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Firefly Lantern wedding centrepiece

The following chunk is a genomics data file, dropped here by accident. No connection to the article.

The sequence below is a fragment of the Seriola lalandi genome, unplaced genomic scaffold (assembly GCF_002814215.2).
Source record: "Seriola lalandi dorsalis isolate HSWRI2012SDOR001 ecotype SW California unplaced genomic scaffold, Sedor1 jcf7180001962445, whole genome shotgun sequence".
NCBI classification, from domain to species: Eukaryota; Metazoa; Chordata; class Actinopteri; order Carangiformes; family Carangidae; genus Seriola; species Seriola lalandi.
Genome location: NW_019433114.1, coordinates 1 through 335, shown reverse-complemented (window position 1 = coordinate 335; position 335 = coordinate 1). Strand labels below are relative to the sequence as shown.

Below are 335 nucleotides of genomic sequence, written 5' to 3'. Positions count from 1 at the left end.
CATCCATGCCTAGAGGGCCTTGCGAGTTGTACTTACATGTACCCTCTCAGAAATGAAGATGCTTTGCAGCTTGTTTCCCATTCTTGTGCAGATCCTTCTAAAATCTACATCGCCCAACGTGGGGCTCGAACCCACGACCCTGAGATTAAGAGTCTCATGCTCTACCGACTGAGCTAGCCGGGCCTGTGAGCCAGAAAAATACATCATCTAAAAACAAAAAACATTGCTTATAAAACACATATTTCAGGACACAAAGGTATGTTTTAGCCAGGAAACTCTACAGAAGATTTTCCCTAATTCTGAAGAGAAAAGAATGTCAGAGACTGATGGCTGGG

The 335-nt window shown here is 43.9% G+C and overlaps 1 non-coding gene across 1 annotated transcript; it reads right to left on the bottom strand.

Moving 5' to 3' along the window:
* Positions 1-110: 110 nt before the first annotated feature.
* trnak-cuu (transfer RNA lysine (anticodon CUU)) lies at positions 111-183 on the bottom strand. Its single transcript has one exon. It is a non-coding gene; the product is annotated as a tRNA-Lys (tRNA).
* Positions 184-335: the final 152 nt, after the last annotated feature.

Firefly Lantern wedding centrepiece